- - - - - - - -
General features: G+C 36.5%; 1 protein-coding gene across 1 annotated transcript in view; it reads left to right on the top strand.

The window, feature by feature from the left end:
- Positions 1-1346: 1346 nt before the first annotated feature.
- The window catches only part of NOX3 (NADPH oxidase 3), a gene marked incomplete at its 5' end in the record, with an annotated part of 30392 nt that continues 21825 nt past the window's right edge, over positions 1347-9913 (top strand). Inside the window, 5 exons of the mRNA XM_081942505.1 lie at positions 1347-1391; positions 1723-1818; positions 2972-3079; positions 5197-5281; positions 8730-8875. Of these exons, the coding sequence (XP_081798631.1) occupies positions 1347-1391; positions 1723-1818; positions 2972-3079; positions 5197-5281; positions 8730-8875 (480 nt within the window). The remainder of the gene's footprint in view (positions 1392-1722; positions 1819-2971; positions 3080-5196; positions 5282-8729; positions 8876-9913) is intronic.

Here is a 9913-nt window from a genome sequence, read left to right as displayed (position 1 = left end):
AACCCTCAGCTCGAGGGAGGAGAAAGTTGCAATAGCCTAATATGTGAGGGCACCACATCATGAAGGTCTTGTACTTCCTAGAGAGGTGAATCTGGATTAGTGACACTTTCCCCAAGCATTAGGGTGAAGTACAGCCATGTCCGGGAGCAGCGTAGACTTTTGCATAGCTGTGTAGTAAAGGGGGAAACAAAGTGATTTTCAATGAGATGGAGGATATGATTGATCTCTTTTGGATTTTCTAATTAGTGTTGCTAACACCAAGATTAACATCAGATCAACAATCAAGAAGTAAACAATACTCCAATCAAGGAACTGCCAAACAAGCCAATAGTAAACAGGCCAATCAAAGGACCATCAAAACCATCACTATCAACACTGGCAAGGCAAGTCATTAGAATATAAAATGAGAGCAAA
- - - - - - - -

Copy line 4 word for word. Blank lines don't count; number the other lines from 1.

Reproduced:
- The window catches only part of NOX3 (NADPH oxidase 3), a gene marked incomplete at its 5' end in the record, with an annotated part of 30392 nt that continues 21825 nt past the window's right edge, over positions 1347-9913 (top strand). Inside the window, 5 exons of the mRNA XM_081942505.1 lie at positions 1347-1391; positions 1723-1818; positions 2972-3079; positions 5197-5281; positions 8730-8875. Of these exons, the coding sequence (XP_081798631.1) occupies positions 1347-1391; positions 1723-1818; positions 2972-3079; positions 5197-5281; positions 8730-8875 (480 nt within the window). The remainder of the gene's footprint in view (positions 1392-1722; positions 1819-2971; positions 3080-5196; positions 5282-8729; positions 8876-9913) is intronic.